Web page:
As everywhere in the fickle world of popular taste, beer styles come and go. Today’s IPA is yesterday’s Pale Ale, tomorrow’s Saison might be today’s IPA, etc., etc.
One of the once-lost styles that seems to have made a comeback in the last year or so is Gose.
So what’s a Gose? And how do you even pronounce it?
Second question first. It’s pronounced “goes-uh.” Yeah, I’d feel kinda dumb ordering it, too, if I didn’t know.
Regarding style, from Beer Advocate:
“Gose is an unfiltered wheat beer made with 50-60% malted wheat, which creates a cloudy yellow color and provides a refreshing crispness and twang. A Gose will have a low hop bitterness and a complementary dryness and spice from the use of ground coriander seeds and a sharpness from the addition of salt. Like Berliner Weisse beers, a Gose will sometimes be laced with various flavored and colored syrups. This is to balance out the addition of lactic acid that is added to the boil.”
Or, from the German Beer Institute:
“Gose is an ancient, sour and saline tasting ale, made from more than half malted wheat and the rest malted barley. The brew is fermented with both yeast and lactic bacteria and is spiced with both coriander and hops. It is brewed with slightly salted water. This peculiar beer style is now most closely associated with Leipzig, the capital of the German State of Saxony.”
Or, from the Beer Judge Certification Program guidelines:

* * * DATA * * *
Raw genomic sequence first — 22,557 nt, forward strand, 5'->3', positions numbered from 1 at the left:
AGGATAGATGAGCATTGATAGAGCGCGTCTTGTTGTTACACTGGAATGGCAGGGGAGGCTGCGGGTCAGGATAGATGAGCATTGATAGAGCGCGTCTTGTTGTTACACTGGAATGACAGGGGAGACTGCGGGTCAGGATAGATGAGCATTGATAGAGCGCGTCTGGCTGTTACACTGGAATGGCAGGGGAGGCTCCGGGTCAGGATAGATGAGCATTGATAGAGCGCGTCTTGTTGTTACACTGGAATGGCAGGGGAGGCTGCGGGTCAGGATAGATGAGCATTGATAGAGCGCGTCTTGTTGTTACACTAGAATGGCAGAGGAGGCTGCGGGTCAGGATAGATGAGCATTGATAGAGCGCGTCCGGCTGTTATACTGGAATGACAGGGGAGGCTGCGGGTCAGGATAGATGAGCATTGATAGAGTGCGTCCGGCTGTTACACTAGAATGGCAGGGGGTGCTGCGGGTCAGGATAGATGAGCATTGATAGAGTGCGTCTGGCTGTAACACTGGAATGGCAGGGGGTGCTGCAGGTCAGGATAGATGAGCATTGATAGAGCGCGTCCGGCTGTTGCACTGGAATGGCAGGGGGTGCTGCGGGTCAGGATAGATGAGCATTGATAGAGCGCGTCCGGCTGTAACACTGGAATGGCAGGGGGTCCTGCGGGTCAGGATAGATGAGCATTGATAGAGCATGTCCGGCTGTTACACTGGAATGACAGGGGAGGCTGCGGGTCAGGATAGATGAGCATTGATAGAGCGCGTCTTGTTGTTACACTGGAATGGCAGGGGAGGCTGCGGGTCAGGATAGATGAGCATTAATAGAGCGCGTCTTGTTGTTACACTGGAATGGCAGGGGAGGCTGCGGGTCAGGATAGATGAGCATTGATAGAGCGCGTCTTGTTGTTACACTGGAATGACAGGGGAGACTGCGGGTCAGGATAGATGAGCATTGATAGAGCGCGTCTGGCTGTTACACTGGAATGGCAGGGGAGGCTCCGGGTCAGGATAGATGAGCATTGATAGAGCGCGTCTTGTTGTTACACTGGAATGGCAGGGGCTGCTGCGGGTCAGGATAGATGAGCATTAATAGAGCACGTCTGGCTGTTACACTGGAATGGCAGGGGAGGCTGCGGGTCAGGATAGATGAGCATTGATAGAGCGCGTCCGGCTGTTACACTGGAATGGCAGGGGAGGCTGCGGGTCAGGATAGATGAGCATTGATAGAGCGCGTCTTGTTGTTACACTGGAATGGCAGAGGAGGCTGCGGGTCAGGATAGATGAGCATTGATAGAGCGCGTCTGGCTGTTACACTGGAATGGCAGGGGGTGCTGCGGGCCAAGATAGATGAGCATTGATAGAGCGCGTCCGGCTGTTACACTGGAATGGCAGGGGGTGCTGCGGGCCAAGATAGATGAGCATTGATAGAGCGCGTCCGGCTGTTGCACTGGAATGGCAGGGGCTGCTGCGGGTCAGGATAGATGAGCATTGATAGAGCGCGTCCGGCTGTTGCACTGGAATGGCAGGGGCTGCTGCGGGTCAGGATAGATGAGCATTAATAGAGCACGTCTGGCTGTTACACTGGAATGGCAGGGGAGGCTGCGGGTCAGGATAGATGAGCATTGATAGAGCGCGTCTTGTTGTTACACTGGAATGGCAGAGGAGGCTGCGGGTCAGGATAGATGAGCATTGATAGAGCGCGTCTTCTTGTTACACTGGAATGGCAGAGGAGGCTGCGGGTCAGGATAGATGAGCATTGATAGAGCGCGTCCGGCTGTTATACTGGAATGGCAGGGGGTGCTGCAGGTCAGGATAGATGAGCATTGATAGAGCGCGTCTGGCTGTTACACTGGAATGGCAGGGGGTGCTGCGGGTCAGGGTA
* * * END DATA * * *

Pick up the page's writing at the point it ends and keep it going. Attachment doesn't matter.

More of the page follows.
“(Gose is a) highly-carbonated, tart and fruity wheat ale with a restrained coriander and salt character and low bitterness. Very refreshing, with bright flavors and high attenuation.”
So class, first question: what one unusual character, trait, or ingredient stands out in all of these descriptions?
That’s right — salt.
Forget the Tecate (for a lot of reasons). Goses (gosii?) have a salt character built into them, whether added directly or brewed using purposefully salty water.
Now, Gose flavor profiles can vary within the style pretty much as any beer in any style, depending on the variables the brewer chooses. Very generally, though, I think of them as maybe a Saison with a salty/sour kick.
But take my description with a, um, grain of salt (sorry). For my vast Gose experience consists of all of one beer — Anderson Valley Brewing’s The Kimmie, The Yink and the Holy Gose Ale.
It may be because I’m just not a sour person (well, actually I am, just not when it comes to beer), but I wasn’t a fan. And please, this is no reflection on AVBC. I’ve interviewed Fal Allen here, he’s a great guy who makes fantastic beers. But based on this one sample, I can’t say I’m a Gose guy. I loved the fruitiness, but it was just too salty for me.
I guess I’ll need to do more research. Tough gig, but it has to be done. I mean, I can’t malign an entire style based on one sample, right? How fair is that?
[BTW, those in the “THERE’S NO SUCH THING AS BEER STYLES” camp, I can hear you screaming from here. I get it. But, in order to make sense of this vast Beerverse, we need to organize things somehow. And if grouping beers with similar characteristics and calling those characteristics “styles” helps us do that, than so be it.]
Up next: you say Gose, I say … Gueze?